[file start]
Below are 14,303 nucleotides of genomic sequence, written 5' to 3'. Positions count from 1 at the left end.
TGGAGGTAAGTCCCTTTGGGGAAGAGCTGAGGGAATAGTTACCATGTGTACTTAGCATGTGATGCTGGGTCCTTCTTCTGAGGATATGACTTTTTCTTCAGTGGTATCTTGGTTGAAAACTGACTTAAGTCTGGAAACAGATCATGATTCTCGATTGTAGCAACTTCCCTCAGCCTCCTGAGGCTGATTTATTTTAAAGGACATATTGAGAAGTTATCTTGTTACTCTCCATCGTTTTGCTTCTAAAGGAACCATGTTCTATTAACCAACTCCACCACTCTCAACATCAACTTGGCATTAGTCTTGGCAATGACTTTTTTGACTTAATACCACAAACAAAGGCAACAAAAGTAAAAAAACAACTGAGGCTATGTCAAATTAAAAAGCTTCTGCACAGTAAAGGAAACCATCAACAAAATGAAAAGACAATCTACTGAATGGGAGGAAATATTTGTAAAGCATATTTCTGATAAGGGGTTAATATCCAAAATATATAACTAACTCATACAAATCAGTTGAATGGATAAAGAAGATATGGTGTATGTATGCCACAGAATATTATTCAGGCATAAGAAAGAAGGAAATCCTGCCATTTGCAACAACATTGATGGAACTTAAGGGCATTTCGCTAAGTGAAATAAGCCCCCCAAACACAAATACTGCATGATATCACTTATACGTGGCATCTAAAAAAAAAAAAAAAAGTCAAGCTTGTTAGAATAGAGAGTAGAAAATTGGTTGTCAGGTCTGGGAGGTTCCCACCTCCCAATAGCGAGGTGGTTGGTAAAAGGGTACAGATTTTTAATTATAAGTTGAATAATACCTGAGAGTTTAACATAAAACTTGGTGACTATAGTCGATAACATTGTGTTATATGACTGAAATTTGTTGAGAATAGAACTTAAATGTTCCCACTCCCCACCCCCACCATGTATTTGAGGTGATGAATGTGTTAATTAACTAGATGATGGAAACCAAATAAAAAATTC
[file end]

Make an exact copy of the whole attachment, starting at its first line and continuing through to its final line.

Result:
Below are 14,303 nucleotides of genomic sequence, written 5' to 3'. Positions count from 1 at the left end.
TGGAGGTAAGTCCCTTTGGGGAAGAGCTGAGGGAATAGTTACCATGTGTACTTAGCATGTGATGCTGGGTCCTTCTTCTGAGGATATGACTTTTTCTTCAGTGGTATCTTGGTTGAAAACTGACTTAAGTCTGGAAACAGATCATGATTCTCGATTGTAGCAACTTCCCTCAGCCTCCTGAGGCTGATTTATTTTAAAGGACATATTGAGAAGTTATCTTGTTACTCTCCATCGTTTTGCTTCTAAAGGAACCATGTTCTATTAACCAACTCCACCACTCTCAACATCAACTTGGCATTAGTCTTGGCAATGACTTTTTTGACTTAATACCACAAACAAAGGCAACAAAAGTAAAAAAACAACTGAGGCTATGTCAAATTAAAAAGCTTCTGCACAGTAAAGGAAACCATCAACAAAATGAAAAGACAATCTACTGAATGGGAGGAAATATTTGTAAAGCATATTTCTGATAAGGGGTTAATATCCAAAATATATAACTAACTCATACAAATCAGTTGAATGGATAAAGAAGATATGGTGTATGTATGCCACAGAATATTATTCAGGCATAAGAAAGAAGGAAATCCTGCCATTTGCAACAACATTGATGGAACTTAAGGGCATTTCGCTAAGTGAAATAAGCCCCCCAAACACAAATACTGCATGATATCACTTATACGTGGCATCTAAAAAAAAAAAAAAAAGTCAAGCTTGTTAGAATAGAGAGTAGAAAATTGGTTGTCAGGTCTGGGAGGTTCCCACCTCCCAATAGCGAGGTGGTTGGTAAAAGGGTACAGATTTTTAATTATAAGTTGAATAATACCTGAGAGTTTAACATAAAACTTGGTGACTATAGTCGATAACATTGTGTTATATGACTGAAATTTGTTGAGAATAGAACTTAAATGTTCCCACTCCCCACCCCCACCATGTATTTGAGGTGATGAATGTGTTAATTAACTAGATGATGGAAACCAAATAAAAAATTC